On Monday presumptive Democrat presidential nominee Hillary Clinton said she would force tech companies to work with intelligence agencies.
“We already know we need more resources for this fight. The professionals who keep us safe would be the first to say we need better intelligence to discover and disrupt terrorist plots before they can be carried out,” Clinton said during a speech in Cleveland.
“That’s why I’ve proposed an ‘intelligence surge’ to bolster our capabilities across the board, with appropriate safeguards here at home.”
Clinton’s proposal lacked specifics, although she did say the government will compel technology companies to counter online propaganda, track social media accounts, and intercept communications and other data.
Google declined to comment and Facebook and Twitter did not immediately respond.
In April, Senators Richard Burr and Dianne Feinstein drafted a bill that would force tech companies to provide the government with technical assistance when attempting to defeat smartphone encryption.
“All persons receiving an authorized judicial order for information or data must provide, in a timely manner, responsive, intelligible information or data, or appropriate technical assistance,” the draft bill states.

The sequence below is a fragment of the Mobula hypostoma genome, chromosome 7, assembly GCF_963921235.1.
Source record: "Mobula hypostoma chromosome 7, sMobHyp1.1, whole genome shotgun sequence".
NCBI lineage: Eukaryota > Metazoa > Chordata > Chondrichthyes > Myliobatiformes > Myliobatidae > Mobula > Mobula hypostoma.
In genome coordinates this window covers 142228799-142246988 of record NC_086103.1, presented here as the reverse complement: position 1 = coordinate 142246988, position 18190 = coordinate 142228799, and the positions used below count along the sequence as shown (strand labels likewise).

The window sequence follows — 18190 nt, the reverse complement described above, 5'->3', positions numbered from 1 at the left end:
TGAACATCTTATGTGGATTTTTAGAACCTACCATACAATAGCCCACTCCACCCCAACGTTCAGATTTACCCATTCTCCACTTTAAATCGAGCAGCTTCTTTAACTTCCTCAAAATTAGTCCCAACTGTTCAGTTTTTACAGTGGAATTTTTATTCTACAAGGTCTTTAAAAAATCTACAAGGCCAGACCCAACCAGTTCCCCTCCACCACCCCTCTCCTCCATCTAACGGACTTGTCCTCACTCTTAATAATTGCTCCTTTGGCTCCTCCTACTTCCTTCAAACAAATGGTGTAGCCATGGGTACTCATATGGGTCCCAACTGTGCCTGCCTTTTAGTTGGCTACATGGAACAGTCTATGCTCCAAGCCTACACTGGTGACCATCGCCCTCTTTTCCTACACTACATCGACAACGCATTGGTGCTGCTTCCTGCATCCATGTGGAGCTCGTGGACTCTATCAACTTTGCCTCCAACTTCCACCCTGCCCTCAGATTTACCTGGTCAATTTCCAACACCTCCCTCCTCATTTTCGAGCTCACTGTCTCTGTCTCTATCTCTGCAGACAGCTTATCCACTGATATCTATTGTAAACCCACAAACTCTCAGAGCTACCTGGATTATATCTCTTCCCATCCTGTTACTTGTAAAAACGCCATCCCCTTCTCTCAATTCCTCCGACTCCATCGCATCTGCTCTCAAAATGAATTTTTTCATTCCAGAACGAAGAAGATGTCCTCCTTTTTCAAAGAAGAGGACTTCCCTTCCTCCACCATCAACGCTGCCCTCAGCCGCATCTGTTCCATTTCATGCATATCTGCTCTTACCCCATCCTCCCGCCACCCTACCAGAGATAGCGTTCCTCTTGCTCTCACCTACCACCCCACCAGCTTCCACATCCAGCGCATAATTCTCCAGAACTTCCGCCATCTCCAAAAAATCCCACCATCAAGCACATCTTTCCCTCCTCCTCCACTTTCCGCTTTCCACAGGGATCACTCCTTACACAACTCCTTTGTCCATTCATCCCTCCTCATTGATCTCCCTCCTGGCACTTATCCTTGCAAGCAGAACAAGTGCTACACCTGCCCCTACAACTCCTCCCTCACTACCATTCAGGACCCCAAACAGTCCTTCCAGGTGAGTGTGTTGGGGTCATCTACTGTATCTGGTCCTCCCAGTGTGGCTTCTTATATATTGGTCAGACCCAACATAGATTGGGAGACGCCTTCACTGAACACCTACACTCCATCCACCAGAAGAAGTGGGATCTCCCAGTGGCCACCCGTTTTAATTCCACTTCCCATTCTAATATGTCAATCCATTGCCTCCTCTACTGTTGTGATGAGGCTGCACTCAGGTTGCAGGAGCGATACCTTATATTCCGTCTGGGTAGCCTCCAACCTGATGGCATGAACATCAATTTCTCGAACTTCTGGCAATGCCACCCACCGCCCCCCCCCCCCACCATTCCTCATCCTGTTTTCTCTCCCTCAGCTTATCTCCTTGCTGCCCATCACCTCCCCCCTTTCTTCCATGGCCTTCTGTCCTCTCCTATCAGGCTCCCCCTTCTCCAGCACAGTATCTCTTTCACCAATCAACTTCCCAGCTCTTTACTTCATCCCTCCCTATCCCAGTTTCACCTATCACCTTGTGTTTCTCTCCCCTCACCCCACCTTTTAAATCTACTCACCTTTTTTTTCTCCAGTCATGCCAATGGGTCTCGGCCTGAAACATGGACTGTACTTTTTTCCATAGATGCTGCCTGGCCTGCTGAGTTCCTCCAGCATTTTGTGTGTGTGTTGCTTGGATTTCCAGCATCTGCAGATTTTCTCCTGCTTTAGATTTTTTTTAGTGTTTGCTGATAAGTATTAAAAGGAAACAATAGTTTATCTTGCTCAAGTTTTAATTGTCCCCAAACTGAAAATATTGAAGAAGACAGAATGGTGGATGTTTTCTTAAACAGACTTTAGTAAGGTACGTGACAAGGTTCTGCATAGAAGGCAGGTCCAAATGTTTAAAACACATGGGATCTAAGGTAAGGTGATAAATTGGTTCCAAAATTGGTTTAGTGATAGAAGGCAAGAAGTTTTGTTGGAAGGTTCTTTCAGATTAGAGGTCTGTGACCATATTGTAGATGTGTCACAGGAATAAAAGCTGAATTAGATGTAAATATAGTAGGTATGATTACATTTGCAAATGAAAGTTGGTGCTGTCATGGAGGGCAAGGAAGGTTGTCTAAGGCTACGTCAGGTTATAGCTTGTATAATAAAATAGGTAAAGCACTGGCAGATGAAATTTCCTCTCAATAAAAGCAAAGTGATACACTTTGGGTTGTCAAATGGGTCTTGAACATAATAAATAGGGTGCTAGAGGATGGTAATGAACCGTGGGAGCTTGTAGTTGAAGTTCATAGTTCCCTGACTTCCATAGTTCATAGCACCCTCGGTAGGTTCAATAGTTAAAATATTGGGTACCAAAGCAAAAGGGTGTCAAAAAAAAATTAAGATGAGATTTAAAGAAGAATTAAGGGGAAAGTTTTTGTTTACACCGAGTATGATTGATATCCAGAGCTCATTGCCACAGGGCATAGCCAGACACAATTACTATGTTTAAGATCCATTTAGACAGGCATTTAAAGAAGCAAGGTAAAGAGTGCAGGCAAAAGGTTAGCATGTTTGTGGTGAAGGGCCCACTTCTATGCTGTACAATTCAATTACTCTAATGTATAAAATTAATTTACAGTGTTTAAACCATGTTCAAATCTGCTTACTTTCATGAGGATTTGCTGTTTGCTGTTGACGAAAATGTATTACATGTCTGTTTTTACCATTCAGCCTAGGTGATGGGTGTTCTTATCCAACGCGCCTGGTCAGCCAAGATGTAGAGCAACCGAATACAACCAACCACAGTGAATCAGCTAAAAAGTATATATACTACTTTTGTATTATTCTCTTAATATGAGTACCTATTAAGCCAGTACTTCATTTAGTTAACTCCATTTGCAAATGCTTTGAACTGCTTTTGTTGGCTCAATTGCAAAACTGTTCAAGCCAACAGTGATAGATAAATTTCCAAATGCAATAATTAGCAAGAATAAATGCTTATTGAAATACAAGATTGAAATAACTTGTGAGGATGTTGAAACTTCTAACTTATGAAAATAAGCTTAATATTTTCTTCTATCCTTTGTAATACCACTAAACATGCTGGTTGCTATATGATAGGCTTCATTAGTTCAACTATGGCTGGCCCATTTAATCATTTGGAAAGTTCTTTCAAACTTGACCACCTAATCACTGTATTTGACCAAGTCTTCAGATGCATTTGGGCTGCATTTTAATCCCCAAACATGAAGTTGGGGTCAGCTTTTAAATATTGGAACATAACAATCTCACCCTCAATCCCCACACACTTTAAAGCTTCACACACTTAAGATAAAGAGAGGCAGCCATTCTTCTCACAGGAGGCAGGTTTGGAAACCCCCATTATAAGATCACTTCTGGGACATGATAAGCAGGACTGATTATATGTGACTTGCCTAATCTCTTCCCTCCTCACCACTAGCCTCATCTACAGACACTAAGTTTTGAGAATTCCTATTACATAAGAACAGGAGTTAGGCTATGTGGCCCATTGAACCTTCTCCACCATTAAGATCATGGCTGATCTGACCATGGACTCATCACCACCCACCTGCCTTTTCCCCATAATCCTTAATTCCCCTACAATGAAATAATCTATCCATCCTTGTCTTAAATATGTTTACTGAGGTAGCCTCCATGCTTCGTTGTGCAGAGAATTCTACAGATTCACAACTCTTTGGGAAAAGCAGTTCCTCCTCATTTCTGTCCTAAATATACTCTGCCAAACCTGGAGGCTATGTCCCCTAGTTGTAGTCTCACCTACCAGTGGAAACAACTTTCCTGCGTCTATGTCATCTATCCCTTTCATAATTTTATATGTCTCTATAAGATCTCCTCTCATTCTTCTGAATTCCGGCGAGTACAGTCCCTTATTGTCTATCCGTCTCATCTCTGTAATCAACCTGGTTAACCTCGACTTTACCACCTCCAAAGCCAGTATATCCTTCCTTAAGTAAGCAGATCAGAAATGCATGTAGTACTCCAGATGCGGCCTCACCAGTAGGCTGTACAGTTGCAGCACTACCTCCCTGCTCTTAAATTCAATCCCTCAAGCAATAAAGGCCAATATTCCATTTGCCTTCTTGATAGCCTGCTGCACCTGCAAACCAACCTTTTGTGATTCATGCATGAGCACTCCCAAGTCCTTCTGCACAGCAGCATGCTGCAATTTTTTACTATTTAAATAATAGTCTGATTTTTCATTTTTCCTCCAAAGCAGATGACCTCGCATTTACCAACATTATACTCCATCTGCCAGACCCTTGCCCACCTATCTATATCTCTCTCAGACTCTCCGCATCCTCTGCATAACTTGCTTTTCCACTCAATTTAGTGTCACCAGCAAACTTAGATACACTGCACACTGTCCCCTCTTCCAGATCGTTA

“In short, this bill sets up a legal paradox that would further muddy the waters about how and when the government can compel the private sector to assist in gaining access to private information,” Daniel Castro, vice president of think tank the Information Technology and Innovation Foundation, told PC World.
Clinton’s proposal would expand on this, essentially forcing private sector companies to cooperate in surveillance and tracking on the internet.
It is similar to the UK’s Investigatory Powers Bill currently undergoing legislative scrutiny. The British legislation would allow intelligence agencies and law enforcement to intercept and bulk collect communications data. In addition to interception without a warrant, the IP bill would permit intelligence agencies to carry out targeted equipment interference, in other words hacking into private computers to access data.